his playing time this year, but his
only letdown has been his ability
to close out games. In the previous
three games where he played more
than 50 per cent ofthe game — all
at home — he shone early on but
failed to deliver victories come
crunch time. On the other hand,
UBC's three victories on the road
came when Williams stepped up
in the fourth quarter to deliver big
plays at key times.
While this game wasn't exactly
a nail-biter, Bowcott had a chance
to put the game out of reach at in
the third quarter when the 'Birds
exited the locker room with a
19-0 lead. He promptly did just
that, leading his team to 21 points
in under 12 minutes to put the
game away.
So with playoffs on the horizon, the biggest question is whose
number will be called to lead the
team come the must-win games.
Williams has delivered big wins on
the road, but Bowcott has looked
like the more complete QB most of
the time.
"I believe in both of those young
men. I believe they're both good,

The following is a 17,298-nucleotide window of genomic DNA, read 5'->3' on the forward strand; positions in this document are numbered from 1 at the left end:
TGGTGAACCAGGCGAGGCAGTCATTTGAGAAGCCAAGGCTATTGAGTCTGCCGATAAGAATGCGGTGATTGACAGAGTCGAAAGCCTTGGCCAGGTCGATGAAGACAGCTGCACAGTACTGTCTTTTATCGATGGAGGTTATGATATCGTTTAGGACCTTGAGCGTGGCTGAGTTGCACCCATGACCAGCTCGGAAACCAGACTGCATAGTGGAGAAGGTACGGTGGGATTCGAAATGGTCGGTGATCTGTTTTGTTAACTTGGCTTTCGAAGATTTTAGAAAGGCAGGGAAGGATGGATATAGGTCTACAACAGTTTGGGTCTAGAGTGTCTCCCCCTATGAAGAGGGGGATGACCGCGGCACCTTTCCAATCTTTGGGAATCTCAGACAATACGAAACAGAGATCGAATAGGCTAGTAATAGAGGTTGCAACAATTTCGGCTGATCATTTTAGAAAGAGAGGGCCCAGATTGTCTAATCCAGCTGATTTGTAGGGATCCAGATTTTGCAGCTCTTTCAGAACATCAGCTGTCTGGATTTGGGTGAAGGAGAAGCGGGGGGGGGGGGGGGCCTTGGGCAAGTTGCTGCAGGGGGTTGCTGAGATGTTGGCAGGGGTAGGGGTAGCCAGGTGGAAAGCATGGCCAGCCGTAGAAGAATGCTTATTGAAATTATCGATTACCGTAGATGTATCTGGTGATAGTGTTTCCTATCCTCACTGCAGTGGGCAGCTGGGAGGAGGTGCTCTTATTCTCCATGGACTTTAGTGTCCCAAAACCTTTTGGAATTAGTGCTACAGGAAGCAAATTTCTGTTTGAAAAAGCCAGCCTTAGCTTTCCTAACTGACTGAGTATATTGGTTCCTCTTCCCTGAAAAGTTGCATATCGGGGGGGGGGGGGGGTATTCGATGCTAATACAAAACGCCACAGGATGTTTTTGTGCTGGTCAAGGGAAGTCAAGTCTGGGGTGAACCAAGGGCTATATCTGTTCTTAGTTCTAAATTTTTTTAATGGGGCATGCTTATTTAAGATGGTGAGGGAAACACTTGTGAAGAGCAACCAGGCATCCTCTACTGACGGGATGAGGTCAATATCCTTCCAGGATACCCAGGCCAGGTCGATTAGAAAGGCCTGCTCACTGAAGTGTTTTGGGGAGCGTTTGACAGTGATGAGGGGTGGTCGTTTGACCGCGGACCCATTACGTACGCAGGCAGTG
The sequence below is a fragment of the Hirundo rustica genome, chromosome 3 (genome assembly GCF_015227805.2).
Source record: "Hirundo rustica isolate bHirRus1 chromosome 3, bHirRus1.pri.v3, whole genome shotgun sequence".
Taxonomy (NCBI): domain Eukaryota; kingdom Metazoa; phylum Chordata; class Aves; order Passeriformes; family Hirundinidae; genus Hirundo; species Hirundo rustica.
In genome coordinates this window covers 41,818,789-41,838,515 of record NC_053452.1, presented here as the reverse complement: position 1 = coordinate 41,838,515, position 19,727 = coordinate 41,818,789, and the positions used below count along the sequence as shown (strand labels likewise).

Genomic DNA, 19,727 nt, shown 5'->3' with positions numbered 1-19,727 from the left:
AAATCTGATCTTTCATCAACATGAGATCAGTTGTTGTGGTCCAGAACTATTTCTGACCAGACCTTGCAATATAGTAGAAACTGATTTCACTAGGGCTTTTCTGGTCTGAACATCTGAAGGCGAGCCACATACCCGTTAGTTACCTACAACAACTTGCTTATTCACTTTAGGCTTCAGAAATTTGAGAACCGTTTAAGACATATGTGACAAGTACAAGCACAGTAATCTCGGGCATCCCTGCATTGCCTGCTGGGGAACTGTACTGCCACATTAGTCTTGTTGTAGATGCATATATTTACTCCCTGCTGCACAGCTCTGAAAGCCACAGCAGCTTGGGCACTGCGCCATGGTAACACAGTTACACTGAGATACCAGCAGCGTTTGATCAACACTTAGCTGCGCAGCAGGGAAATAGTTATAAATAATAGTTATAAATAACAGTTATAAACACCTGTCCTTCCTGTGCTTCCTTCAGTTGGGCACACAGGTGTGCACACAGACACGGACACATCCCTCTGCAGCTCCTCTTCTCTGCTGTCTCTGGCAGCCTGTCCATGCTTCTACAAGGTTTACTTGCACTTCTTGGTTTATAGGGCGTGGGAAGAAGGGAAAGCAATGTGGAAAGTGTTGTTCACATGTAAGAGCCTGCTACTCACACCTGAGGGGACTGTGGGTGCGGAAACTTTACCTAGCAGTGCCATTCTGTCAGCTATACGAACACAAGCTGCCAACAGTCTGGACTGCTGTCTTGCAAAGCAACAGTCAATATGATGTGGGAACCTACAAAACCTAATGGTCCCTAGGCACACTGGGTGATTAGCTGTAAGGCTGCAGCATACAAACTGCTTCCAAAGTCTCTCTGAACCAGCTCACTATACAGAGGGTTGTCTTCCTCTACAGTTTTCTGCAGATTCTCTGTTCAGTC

I think they both get hot and cold
at times," said UBC head coach
Shawn Olson. "I think our team
reacts well to them. There's no
competition.... They're just trying
to do everything we canto get a
win on any given week, and they
bought into that team mentality.
"Carson is our starter — he's the
guy that's started every game for
us. But we've got two quarterbacks
who can play, and if one guy's hot,
then we'll ride him a little bit more
than the other guy."
However, with the way UBC's
defence played, it didn't really
matter who was behind centre.
In a season where they've been
fantastic all year, this performance
will take the cake. Yes, Alberta
hasn't won a game since 2010, but
they've also scored between 17 and
41 points in each of their previous
six games this year. They also
scored 36 against the 'Birds in their